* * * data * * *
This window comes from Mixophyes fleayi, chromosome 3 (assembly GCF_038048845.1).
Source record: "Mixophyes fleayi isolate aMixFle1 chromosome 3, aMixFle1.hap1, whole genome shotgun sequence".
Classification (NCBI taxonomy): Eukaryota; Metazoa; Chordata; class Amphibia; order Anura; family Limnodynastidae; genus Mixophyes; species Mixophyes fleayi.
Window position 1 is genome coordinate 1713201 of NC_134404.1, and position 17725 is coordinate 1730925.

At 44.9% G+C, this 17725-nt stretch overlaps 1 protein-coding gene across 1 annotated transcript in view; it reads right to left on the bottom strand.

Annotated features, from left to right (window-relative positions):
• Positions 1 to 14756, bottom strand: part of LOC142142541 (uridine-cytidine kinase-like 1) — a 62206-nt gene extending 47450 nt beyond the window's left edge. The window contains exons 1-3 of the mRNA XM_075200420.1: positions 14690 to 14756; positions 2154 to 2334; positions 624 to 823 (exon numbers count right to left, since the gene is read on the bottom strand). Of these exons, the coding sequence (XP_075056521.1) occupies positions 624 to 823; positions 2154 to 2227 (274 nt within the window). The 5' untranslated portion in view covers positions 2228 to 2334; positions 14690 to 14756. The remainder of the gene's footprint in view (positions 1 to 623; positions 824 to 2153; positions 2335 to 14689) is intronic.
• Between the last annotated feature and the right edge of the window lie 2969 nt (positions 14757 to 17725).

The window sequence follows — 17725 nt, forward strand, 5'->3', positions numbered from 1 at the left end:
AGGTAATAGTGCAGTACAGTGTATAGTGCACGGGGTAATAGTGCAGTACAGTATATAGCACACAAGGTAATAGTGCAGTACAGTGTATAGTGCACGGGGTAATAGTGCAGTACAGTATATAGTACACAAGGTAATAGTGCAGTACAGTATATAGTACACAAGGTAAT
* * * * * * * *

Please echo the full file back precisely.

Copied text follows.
This window comes from Mixophyes fleayi, chromosome 3 (assembly GCF_038048845.1).
Source record: "Mixophyes fleayi isolate aMixFle1 chromosome 3, aMixFle1.hap1, whole genome shotgun sequence".
Classification (NCBI taxonomy): Eukaryota; Metazoa; Chordata; class Amphibia; order Anura; family Limnodynastidae; genus Mixophyes; species Mixophyes fleayi.
Window position 1 is genome coordinate 1713201 of NC_134404.1, and position 17725 is coordinate 1730925.

At 44.9% G+C, this 17725-nt stretch overlaps 1 protein-coding gene across 1 annotated transcript in view; it reads right to left on the bottom strand.

Annotated features, from left to right (window-relative positions):
• Positions 1 to 14756, bottom strand: part of LOC142142541 (uridine-cytidine kinase-like 1) — a 62206-nt gene extending 47450 nt beyond the window's left edge. The window contains exons 1-3 of the mRNA XM_075200420.1: positions 14690 to 14756; positions 2154 to 2334; positions 624 to 823 (exon numbers count right to left, since the gene is read on the bottom strand). Of these exons, the coding sequence (XP_075056521.1) occupies positions 624 to 823; positions 2154 to 2227 (274 nt within the window). The 5' untranslated portion in view covers positions 2228 to 2334; positions 14690 to 14756. The remainder of the gene's footprint in view (positions 1 to 623; positions 824 to 2153; positions 2335 to 14689) is intronic.
• Between the last annotated feature and the right edge of the window lie 2969 nt (positions 14757 to 17725).

The window sequence follows — 17725 nt, forward strand, 5'->3', positions numbered from 1 at the left end:
AGGTAATAGTGCAGTACAGTGTATAGTGCACGGGGTAATAGTGCAGTACAGTATATAGCACACAAGGTAATAGTGCAGTACAGTGTATAGTGCACGGGGTAATAGTGCAGTACAGTATATAGTACACAAGGTAATAGTGCAGTACAGTATATAGTACACAAGGTAAT